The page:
] argue that current LCAs neglect plastic pollution. Schweitzer et al. [25
] as well as Lewis et al. [21
] are critical of the fact that LCAs do not consider environmental leakage in their waste management scenarios. In 2016, a review of quantitative approaches for cause–effect assessments included marine plastic debris but stated that, at the time, there were no effect factors which quantify the effect of marine plastic on biodiversity [26
]. Only recent research has started developing an effect factor approach for entanglement with marine plastic [27
] and assessed the risk of marine littering of plastic bags [28
]. In the present research, we want to build on this research and explicitly include plastic marine pollution in the life cycle impact assessment.
The objective of this study is to assess the effect on the environment of a single-use plastic market restriction on certain consumer items which was proposed in 2018 by the EC [13
]. To achieve this objective, product LCA was conducted for single-use plastic items and single-use non-plastic alternatives. The life cycle impacts of the two product types were compared and scaled according to EU consumption. LCA was identified as the appropriate method for this research as it allows the quantification of environmental impacts of different product systems with the same function. The main research question to be answered is whether the EU single-use plastics ban is appropriate to improve the quality of the marine environment and whether other solutions to the problem of plastic marine pollution exist.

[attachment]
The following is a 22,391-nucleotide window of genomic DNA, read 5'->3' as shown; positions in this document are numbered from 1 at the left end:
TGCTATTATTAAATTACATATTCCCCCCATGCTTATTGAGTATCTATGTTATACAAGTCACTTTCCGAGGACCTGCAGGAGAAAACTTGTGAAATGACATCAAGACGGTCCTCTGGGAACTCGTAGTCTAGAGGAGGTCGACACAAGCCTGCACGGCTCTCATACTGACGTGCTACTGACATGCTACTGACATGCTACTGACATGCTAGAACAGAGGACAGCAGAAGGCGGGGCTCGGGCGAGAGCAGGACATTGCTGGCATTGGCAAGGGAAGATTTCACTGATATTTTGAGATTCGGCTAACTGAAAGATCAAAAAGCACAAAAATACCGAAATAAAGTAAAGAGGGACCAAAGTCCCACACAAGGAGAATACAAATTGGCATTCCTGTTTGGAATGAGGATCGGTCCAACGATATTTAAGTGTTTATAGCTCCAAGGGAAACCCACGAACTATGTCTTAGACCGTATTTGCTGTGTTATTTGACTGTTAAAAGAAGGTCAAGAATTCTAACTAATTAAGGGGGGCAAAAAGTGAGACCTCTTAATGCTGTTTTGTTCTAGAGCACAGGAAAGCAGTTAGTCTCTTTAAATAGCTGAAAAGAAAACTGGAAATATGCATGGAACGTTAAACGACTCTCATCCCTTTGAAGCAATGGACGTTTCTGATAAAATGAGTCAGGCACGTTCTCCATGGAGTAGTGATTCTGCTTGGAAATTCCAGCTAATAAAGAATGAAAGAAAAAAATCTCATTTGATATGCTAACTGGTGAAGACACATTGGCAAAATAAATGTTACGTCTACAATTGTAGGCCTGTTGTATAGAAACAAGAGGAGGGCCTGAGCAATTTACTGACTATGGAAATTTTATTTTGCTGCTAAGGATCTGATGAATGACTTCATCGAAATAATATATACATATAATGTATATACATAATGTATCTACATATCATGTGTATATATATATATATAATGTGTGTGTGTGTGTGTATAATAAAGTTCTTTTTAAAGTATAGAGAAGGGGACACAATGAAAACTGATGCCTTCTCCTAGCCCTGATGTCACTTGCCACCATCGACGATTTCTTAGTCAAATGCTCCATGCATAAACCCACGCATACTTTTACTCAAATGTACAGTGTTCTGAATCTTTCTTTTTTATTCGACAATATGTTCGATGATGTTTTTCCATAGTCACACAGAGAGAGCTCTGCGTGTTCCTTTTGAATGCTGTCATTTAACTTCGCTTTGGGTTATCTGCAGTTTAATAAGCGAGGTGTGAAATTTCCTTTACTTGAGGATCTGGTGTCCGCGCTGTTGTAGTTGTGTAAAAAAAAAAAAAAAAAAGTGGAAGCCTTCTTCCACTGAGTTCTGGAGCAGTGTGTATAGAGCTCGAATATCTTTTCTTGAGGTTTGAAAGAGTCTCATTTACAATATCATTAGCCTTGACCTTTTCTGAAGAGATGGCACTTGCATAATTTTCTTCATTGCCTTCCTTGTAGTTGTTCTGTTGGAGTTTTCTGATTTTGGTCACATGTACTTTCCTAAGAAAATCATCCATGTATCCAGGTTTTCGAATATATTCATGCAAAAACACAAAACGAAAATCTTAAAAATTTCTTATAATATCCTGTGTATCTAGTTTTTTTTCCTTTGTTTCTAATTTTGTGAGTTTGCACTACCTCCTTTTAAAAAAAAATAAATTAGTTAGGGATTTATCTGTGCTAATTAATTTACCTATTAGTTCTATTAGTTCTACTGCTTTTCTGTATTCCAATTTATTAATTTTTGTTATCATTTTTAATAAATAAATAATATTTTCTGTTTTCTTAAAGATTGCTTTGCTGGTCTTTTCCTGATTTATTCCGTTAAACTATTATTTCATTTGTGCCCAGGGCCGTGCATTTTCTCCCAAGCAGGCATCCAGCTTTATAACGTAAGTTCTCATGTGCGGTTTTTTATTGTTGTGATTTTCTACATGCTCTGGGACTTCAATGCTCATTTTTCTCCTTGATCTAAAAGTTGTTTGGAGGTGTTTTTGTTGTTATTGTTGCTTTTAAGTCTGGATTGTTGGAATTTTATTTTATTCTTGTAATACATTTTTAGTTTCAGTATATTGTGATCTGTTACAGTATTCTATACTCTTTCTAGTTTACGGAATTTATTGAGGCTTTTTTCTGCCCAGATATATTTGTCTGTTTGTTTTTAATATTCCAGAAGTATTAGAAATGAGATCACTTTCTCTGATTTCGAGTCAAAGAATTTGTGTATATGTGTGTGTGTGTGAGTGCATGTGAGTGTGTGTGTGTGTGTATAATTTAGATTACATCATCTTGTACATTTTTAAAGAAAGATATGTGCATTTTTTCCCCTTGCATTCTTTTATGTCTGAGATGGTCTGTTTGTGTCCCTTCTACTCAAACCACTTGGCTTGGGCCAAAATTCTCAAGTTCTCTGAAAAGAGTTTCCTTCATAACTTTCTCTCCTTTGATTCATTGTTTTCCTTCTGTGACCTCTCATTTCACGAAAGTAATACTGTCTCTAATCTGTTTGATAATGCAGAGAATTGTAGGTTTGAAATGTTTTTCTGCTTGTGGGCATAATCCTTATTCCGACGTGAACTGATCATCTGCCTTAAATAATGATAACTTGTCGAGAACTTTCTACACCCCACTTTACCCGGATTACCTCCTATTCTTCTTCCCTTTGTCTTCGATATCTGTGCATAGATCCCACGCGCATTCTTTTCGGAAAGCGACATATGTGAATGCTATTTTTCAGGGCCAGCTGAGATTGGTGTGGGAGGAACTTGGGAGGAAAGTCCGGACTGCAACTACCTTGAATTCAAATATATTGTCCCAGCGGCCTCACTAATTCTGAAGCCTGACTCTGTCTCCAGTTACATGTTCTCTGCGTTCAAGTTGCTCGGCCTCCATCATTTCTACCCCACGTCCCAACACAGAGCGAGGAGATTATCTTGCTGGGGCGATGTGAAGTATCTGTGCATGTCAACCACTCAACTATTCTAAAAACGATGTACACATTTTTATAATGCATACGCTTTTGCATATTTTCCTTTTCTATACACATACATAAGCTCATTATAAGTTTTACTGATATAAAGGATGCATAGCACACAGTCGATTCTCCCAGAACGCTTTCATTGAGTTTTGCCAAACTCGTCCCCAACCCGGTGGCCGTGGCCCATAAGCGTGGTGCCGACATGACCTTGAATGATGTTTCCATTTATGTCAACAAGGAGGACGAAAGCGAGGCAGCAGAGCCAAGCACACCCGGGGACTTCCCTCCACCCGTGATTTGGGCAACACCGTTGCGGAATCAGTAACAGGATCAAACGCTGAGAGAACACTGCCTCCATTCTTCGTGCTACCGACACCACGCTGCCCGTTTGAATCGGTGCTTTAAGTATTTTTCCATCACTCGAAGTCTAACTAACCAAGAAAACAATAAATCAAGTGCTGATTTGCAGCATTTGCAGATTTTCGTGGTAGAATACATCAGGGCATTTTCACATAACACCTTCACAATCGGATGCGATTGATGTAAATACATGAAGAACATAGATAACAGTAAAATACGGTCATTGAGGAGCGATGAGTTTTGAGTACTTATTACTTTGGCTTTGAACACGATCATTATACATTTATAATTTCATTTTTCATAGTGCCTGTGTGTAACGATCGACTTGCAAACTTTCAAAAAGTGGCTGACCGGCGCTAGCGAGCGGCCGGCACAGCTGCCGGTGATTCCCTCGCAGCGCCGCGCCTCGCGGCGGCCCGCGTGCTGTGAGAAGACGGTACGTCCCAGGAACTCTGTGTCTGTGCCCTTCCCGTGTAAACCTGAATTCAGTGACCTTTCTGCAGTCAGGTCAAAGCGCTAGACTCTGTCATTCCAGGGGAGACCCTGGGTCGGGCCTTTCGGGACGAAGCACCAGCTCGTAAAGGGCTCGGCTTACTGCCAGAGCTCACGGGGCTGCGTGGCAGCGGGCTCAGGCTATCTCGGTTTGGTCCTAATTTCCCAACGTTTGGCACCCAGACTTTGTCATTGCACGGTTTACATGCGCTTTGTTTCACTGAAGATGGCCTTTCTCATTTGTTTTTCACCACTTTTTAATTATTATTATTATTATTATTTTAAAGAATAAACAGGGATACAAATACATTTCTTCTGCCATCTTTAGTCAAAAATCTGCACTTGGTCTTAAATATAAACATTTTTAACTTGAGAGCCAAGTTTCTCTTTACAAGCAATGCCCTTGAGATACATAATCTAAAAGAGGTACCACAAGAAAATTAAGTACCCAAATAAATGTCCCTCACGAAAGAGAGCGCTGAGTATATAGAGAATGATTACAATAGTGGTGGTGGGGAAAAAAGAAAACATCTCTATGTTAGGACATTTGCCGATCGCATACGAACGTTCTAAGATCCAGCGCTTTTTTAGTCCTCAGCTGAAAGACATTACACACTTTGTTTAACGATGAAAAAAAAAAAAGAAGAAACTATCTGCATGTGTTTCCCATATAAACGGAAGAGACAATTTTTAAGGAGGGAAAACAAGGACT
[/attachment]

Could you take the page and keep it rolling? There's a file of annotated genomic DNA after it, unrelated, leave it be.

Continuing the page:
While this paper offers novel insights, it also has limitations. The novelties of this study concern not only the methodology but also the case study outcome. From a methodological point of view, the novelty of this study is the assessment of plastic marine pollution as an impact category. The chosen probabilistic approach is straight forward and therefore easy to replicate by other researchers. The case study deals with the policy assessment of a single-use plastics ban. While comparative LCAs exist for individual product comparisons, there is no literature-based evidence of an environmental policy assessment of a plastics ban which causes a large-scale shift from one product to another. One limitation of this study is that it takes a static approach to consumption and emission levels and considers only one year as a reference period. Another limitation is that the study does not perform an endpoint damage analysis and therefore does not come to a clear conclusion.